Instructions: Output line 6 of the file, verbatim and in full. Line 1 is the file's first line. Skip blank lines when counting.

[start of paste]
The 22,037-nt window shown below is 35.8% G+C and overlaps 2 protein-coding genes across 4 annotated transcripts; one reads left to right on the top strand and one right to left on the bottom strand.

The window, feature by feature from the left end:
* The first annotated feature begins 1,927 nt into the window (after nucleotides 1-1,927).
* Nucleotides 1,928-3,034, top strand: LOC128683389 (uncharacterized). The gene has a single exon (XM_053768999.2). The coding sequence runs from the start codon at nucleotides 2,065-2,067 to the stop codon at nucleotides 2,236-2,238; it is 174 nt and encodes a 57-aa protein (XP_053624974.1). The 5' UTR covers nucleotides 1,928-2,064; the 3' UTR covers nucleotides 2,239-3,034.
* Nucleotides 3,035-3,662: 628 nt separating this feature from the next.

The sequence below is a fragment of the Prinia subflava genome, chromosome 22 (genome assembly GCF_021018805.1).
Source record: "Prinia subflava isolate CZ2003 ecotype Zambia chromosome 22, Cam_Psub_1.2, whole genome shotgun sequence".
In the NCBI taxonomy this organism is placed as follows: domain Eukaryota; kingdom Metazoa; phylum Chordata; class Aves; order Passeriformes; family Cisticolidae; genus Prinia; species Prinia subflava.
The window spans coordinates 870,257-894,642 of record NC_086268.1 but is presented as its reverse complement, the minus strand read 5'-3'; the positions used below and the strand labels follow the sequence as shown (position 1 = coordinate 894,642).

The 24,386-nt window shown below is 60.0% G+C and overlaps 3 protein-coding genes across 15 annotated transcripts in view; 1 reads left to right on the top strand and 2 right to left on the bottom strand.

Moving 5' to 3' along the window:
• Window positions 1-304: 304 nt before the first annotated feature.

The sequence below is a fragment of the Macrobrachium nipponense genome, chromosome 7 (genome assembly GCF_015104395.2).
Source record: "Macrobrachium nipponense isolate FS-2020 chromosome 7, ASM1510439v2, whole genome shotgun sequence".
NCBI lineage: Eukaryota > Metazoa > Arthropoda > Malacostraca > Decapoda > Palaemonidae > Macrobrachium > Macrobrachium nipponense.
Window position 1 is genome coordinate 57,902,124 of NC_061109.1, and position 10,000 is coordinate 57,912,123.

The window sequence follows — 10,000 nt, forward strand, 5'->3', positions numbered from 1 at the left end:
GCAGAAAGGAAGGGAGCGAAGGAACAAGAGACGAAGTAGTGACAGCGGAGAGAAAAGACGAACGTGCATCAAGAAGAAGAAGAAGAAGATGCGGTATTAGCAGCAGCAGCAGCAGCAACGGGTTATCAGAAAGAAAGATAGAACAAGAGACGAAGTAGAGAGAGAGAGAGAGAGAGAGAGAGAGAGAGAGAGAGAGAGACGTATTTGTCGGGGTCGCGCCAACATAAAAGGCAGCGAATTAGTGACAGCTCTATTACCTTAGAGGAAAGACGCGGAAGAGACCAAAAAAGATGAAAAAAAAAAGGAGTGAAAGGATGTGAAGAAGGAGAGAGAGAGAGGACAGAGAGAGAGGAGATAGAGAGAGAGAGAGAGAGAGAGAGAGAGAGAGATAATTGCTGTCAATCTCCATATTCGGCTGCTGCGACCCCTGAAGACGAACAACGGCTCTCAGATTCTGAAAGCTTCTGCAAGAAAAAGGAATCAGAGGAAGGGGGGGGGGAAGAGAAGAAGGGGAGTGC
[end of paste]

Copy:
The sequence below is a fragment of the Prinia subflava genome, chromosome 22 (genome assembly GCF_021018805.1).